If the Falcons have to pass, they have some big-play ability. In the middle of it all is Roddy White. He leads the team with 82 receptions – only four fewer than the top two Vikings receivers combined – for 1,310 yards and six TDs. He runs all the routes and has the speed to get deep, the size to take a quick slant pass and the strength to go over the middle. There have been times when Ryan has locked in on him to the point that he throws for 170 yards in a game and more than 100 of it comes from White. With White's emergence, Michael Jenkins has stepped forward as a solid No. 2 option. He has 42 catches for 644 yards and, when teams double-cover White, he becomes a main target. Also factoring into the mix is Harry Douglas. A third-round rookie, Douglas has come on of late and is averaging 15 yards per reception. Veteran Brian Finneran has been relegated to fourth-receiver duty. The Falcons have had very little production from the tight end position, where Justin Peelle leads the way with just 14 receptions.

The biggest improvement in the Falcons this year has been on the offensive line. It has led the way for Turner to compete for the league rushing title and allowed its rookie QB to be sacked an average of just once a game. They're far from household names, but have done an excellent job as a unit. Rookie Sam Baker of USC has stepped in at left tackle and done a very good job, but Jared Allen will be a big test for him. In the middle, the Falcons have 10-year veteran Todd McClure at center, flanked by guards Justin Blalock and Harvey Dahl, in their second and third seasons, respectively. At right tackle, 10-year man Todd Weiner has been battling injuries and has been replaced by third-year man Tyson Clabo, who started 11 games last season. Aside from McClure, this is a very young group that has solidified as a unit and could be the cornerstone of the future for Atlanta's offense.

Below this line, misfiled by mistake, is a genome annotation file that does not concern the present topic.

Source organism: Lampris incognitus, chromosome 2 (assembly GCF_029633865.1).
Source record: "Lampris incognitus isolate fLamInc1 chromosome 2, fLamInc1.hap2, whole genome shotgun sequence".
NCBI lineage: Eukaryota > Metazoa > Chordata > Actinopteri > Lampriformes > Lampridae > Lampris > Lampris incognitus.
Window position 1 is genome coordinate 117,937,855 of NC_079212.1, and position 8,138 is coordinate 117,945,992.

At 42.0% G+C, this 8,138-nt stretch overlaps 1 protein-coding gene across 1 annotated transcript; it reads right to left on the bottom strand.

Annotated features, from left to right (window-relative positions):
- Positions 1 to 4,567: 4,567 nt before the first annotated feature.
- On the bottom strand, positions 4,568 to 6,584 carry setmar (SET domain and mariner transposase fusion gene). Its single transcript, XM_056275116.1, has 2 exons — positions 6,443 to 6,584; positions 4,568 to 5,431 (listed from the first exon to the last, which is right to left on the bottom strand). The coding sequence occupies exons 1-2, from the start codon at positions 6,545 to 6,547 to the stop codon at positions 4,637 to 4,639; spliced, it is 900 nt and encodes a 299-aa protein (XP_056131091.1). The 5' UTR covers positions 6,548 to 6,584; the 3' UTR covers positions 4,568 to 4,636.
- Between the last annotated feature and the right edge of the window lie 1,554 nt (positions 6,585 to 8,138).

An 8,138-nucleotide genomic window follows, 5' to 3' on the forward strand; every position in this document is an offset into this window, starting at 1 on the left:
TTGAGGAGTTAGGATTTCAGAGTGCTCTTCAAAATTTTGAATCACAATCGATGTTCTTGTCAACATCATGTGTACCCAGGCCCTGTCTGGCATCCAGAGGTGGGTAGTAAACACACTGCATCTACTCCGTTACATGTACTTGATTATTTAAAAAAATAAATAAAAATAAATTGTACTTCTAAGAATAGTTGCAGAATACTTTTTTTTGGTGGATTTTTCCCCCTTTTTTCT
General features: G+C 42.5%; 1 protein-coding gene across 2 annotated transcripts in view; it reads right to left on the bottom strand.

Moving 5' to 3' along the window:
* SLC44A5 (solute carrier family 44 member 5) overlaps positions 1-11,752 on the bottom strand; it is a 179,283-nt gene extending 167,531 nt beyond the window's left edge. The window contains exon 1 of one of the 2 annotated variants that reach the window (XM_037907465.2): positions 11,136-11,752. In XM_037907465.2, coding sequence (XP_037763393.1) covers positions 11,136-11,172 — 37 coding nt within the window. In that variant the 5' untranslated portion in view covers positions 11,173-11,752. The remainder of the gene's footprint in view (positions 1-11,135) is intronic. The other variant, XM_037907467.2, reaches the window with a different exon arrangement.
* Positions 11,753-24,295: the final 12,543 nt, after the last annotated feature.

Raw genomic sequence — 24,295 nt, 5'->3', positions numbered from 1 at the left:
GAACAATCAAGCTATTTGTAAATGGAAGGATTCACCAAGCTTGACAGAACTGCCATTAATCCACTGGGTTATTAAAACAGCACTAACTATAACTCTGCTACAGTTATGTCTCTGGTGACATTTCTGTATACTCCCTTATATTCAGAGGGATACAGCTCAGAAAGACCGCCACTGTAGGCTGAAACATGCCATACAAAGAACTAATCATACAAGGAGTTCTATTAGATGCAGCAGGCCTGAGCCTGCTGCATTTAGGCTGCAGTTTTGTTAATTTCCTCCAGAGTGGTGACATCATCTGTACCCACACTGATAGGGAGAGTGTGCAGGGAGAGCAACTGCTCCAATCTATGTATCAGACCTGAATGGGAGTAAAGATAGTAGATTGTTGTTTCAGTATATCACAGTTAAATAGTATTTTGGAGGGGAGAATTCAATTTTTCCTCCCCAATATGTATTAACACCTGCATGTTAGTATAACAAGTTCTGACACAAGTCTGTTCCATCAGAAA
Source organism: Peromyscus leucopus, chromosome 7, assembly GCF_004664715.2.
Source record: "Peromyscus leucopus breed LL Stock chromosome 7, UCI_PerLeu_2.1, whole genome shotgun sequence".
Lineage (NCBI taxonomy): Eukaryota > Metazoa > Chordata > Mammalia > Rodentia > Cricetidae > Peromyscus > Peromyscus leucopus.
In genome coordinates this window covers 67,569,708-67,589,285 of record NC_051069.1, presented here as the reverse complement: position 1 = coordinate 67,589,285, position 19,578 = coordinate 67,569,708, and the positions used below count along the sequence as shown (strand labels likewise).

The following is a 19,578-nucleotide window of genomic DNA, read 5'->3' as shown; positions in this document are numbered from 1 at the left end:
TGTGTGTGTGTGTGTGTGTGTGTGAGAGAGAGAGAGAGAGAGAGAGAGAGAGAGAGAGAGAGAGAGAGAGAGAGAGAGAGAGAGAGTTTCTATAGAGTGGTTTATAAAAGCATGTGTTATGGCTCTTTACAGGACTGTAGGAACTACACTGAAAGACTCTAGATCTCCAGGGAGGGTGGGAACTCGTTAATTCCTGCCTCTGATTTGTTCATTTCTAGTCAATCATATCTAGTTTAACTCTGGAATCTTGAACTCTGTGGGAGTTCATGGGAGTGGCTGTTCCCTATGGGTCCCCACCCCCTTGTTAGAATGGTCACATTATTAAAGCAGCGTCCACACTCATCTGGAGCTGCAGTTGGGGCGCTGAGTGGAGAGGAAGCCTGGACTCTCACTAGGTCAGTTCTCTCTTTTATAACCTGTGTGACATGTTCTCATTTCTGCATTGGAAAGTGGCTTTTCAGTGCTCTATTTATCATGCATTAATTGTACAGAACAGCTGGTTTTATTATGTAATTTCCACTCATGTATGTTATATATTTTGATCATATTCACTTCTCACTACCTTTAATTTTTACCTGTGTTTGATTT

The Falcons don't have a star-studded defense, but have several playmakers. That starts up front, where John Abraham was named to the Pro Bowl as the starting right end. He is joined by 2007 first-round pick Jamaal Anderson at the other end spot and fourth-year man Jonathan Babineaux and Grady Jackson at the tackle spots. Jackson has been fighting injuries and could be replaced by seven-year man Kindal Moorhead at times Sunday. This is a group that has struggled to stop the run, allowing opponents to rush for nearly five yards a carry, but has been strong in putting pressure on quarterbacks. The veteran Vikings offensive line will have its hands full with this group, especially Abraham – who can change a game with one strong power rush.